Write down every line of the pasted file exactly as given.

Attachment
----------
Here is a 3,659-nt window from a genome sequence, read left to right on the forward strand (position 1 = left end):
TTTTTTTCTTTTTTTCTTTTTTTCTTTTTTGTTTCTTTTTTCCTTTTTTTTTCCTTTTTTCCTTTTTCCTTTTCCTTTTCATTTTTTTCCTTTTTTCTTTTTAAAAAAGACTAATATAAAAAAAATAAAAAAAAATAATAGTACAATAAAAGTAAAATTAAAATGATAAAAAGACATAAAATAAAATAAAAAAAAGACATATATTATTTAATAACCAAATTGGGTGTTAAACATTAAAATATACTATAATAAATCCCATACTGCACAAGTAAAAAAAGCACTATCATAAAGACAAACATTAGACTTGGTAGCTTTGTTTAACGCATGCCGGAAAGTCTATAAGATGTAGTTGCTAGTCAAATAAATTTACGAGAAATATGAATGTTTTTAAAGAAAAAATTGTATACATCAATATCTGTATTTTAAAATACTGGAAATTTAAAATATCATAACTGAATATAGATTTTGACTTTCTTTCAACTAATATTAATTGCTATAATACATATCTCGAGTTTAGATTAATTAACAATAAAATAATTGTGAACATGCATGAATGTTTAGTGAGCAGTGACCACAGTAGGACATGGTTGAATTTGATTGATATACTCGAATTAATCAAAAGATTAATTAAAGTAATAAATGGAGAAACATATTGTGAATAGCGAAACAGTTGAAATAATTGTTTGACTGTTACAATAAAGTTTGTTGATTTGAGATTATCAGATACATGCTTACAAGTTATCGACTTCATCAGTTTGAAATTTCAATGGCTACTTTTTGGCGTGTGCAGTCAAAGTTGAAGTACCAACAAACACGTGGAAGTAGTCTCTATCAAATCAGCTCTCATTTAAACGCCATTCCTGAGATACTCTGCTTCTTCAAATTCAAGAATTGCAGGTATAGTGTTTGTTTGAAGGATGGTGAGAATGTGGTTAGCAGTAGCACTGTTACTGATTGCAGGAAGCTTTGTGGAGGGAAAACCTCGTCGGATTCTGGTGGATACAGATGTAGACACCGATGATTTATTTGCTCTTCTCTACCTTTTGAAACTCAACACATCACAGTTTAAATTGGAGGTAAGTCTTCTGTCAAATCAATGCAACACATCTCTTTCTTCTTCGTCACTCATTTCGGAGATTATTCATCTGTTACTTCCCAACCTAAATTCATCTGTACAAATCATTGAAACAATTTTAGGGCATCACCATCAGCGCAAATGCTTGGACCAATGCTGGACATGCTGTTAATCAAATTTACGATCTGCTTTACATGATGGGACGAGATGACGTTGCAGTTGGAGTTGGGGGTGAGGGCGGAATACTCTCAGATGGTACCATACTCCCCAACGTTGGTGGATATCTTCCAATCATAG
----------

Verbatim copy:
Here is a 3,659-nt window from a genome sequence, read left to right on the forward strand (position 1 = left end):
TTTTTTTCTTTTTTTCTTTTTTTCTTTTTTGTTTCTTTTTTCCTTTTTTTTTCCTTTTTTCCTTTTTCCTTTTCCTTTTCATTTTTTTCCTTTTTTCTTTTTAAAAAAGACTAATATAAAAAAAATAAAAAAAAATAATAGTACAATAAAAGTAAAATTAAAATGATAAAAAGACATAAAATAAAATAAAAAAAAGACATATATTATTTAATAACCAAATTGGGTGTTAAACATTAAAATATACTATAATAAATCCCATACTGCACAAGTAAAAAAAGCACTATCATAAAGACAAACATTAGACTTGGTAGCTTTGTTTAACGCATGCCGGAAAGTCTATAAGATGTAGTTGCTAGTCAAATAAATTTACGAGAAATATGAATGTTTTTAAAGAAAAAATTGTATACATCAATATCTGTATTTTAAAATACTGGAAATTTAAAATATCATAACTGAATATAGATTTTGACTTTCTTTCAACTAATATTAATTGCTATAATACATATCTCGAGTTTAGATTAATTAACAATAAAATAATTGTGAACATGCATGAATGTTTAGTGAGCAGTGACCACAGTAGGACATGGTTGAATTTGATTGATATACTCGAATTAATCAAAAGATTAATTAAAGTAATAAATGGAGAAACATATTGTGAATAGCGAAACAGTTGAAATAATTGTTTGACTGTTACAATAAAGTTTGTTGATTTGAGATTATCAGATACATGCTTACAAGTTATCGACTTCATCAGTTTGAAATTTCAATGGCTACTTTTTGGCGTGTGCAGTCAAAGTTGAAGTACCAACAAACACGTGGAAGTAGTCTCTATCAAATCAGCTCTCATTTAAACGCCATTCCTGAGATACTCTGCTTCTTCAAATTCAAGAATTGCAGGTATAGTGTTTGTTTGAAGGATGGTGAGAATGTGGTTAGCAGTAGCACTGTTACTGATTGCAGGAAGCTTTGTGGAGGGAAAACCTCGTCGGATTCTGGTGGATACAGATGTAGACACCGATGATTTATTTGCTCTTCTCTACCTTTTGAAACTCAACACATCACAGTTTAAATTGGAGGTAAGTCTTCTGTCAAATCAATGCAACACATCTCTTTCTTCTTCGTCACTCATTTCGGAGATTATTCATCTGTTACTTCCCAACCTAAATTCATCTGTACAAATCATTGAAACAATTTTAGGGCATCACCATCAGCGCAAATGCTTGGACCAATGCTGGACATGCTGTTAATCAAATTTACGATCTGCTTTACATGATGGGACGAGATGACGTTGCAGTTGGAGTTGGGGGTGAGGGCGGAATACTCTCAGATGGTACCATACTCCCCAACGTTGGTGGATATCTTCCAATCATAG